Fish expert Peter responds to a reader who’s fish has developed lumps…
Q) Is it possible to identify what these lumps are on two of my Black widow tetras, from the photos? The fish were purchased in July last year. I noticed the larger lump at the rear of one of the fish about a week ago – it seemed to appear very quickly but could have been developing for a while. There is now also a small lump on the throat of one of the others. They are eating well and seem otherwise healthy. These fish share their tank with three Calico mollies and five Cardinal tetras which were all added in March this year.
SEAN FINN, VIA EMAIL
Peter replies: On the fish with the larger growth between the anal and caudal fin, the lump appears to have dark and white areas plus some small ‘bubbles’ (possibly vesicles) or cysts. The dark area may be the fish’s natural pigmentation, or it could be melanin pigment that has formed in response to disease. On the other Black widow tetra, I can see a small lump protruding from the chin area.
It’s not possible to make a diagnosis based on images alone, although I’m pretty sure they are not viral in origin, so not lymphocystis, or anything caused by the more common skin parasites, such as ich, velvet and suchlike. I also don’t think it’s bacterial, although we do occasionally see skin vesicles being produced as an unusual response to certain bacterial infections. I cannot rule out these lumps as being skin tumours, but it would be somewhat unusual to have two fish developing tumours at the same time, given these sorts of abnormal growths are, with a few exceptions, non-infectious. Ideally, one would examine these lumps closely and take some tissue samples for microscopy and other tests in order to reach a diagnosis.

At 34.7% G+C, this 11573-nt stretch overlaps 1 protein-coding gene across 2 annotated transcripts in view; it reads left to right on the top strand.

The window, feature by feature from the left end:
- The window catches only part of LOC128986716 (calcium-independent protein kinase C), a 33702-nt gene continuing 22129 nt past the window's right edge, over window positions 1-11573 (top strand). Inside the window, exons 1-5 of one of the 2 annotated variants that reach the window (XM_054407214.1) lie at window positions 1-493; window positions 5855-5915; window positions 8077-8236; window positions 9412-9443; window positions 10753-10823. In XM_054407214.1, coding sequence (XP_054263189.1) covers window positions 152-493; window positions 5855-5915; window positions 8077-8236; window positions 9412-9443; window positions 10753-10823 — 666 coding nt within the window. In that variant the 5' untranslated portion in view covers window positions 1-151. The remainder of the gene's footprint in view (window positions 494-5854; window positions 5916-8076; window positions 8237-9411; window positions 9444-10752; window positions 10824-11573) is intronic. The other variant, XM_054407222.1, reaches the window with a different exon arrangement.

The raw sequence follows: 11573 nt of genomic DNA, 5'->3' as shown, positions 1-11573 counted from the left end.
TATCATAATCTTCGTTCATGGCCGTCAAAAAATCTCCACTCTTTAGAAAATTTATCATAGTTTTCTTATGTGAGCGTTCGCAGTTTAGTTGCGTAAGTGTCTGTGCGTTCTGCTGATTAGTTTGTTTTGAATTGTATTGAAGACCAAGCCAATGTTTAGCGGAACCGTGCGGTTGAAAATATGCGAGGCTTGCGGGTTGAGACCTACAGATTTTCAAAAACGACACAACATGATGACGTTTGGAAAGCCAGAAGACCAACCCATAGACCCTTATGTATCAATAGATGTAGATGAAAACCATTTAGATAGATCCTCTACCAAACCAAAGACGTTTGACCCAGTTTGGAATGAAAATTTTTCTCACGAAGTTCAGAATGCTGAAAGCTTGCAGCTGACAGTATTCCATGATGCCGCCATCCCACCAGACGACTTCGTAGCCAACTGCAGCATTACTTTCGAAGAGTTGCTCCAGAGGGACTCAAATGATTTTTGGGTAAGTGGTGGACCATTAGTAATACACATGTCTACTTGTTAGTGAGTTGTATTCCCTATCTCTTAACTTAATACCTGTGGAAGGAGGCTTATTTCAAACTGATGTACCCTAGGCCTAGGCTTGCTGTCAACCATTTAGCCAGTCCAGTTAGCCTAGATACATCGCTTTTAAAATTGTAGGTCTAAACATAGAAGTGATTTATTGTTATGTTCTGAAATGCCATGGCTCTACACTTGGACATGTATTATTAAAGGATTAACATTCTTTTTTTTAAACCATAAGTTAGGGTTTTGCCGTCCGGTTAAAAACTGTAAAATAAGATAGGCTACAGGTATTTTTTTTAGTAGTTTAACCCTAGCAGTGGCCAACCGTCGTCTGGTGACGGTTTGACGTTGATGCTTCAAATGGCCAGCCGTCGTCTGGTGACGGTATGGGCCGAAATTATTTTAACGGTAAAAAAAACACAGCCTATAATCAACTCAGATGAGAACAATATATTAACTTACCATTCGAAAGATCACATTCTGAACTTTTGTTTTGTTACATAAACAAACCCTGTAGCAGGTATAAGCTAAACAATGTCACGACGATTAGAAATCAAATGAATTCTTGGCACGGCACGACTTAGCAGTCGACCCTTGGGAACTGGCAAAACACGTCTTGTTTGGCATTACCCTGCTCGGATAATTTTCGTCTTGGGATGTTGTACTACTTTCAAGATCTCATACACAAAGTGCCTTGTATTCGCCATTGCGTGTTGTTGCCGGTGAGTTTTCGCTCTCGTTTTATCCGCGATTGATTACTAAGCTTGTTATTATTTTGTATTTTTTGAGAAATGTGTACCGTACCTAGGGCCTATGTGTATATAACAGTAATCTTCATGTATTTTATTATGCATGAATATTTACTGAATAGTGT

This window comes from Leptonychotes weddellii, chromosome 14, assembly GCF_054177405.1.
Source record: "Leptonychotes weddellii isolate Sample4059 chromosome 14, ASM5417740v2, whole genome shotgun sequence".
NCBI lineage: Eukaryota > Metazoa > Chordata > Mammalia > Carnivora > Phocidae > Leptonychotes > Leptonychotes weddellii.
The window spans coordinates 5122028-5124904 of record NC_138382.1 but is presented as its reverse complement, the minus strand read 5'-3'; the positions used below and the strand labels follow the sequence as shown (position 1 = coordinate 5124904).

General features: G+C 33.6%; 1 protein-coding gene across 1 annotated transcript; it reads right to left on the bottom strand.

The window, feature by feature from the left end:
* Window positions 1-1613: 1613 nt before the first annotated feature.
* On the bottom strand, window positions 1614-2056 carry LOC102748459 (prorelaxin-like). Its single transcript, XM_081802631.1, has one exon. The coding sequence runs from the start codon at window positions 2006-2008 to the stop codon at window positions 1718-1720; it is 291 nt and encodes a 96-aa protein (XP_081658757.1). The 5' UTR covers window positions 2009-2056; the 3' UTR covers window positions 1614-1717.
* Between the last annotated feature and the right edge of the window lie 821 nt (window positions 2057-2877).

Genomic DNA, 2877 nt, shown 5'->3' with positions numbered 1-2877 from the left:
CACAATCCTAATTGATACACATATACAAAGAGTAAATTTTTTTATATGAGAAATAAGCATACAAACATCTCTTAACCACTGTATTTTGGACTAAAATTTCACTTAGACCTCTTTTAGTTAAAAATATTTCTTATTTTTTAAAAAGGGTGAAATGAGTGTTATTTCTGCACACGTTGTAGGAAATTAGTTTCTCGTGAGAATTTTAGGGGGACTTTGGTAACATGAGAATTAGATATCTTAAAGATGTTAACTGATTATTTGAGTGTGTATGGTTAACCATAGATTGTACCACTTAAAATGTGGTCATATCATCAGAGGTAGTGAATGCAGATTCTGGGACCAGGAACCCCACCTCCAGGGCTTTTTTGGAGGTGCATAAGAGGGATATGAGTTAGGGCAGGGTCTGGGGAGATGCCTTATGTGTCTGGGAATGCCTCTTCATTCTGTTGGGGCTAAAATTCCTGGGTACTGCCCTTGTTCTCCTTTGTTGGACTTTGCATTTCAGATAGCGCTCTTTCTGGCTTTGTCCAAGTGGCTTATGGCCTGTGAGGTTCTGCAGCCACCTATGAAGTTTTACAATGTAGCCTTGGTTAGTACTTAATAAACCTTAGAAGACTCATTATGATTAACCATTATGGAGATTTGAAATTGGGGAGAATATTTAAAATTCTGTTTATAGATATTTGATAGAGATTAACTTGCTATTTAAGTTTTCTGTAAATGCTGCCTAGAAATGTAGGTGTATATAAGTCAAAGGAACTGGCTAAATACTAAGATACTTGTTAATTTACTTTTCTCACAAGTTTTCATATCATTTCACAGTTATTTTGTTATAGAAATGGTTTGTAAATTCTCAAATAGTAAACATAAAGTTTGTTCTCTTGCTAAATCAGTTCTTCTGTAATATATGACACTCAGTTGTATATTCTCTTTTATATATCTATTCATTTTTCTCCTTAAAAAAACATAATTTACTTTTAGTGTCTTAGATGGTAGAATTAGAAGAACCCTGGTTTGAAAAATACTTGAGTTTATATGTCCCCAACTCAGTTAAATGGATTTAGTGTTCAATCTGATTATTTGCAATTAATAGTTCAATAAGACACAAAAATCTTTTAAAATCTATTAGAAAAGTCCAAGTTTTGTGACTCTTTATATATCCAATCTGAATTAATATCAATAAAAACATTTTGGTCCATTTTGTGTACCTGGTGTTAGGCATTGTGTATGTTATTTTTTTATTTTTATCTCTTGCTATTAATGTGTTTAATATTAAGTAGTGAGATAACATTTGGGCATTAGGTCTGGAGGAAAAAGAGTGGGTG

So, with just the photos to go on, my best guess is some sort of microsporidial parasite infection or a Dermocystidium infection. Of these possibilities, I’m leaning towards Dermocystidium or something closely related to it. Dermocystidium is an enigmatic group of pathogens that shares features with the fungi and protozoa. There are 20+ species of Dermocystidium and some are known to affect ornamental fish, including Koi and various tetras (with several reports in Cardinal tetras) and South American cichlids such as Apistogramma. The fact that you recently introduced some Cardinals to the tank adds to my suspicion that Dermocystidium could be the culprit. If so, it’s possible that these new fish were healthy-looking carriers of Dermocystidium and passed the infection to your Black widows. I could be wrong, and in any case please don’t blame the shop where you bought the Cardinals, as the fish may have appeared completely healthy in the dealer’s tanks.
In cases where Dermocystidium has affected tetras and cichlids, the infections typically manifest as clear bubbles or cysts. Over time, you may see a creamy-white tubular shape develop within each bubble which looks just a like a creamy worm, which would almost certainly confirm that the diagnosis. This tubular structure contains many thousands of tiny infective spores.
Unfortunately, Dermocystidium infections are untreatable. On the plus side, it is possible that the species that’s affected your Black widows is limited to tetras and hence won’t affect your other types of fish. But we cannot be sure, as we still have a lot to learn about Dermocystidium species and their fish host ranges.
I think at this stage, you should monitor all your fish and avoid buying any new stock until this current problem has resolved. I see no point in using medications, given we aren’t confident as to what we are dealing with and, if it is a microsporidial infection or Dermocystidium, neither is treatable anyway. If you have a spare tank, it might be worth isolating the two affected fish, although chances are that any infection would already have spread by now.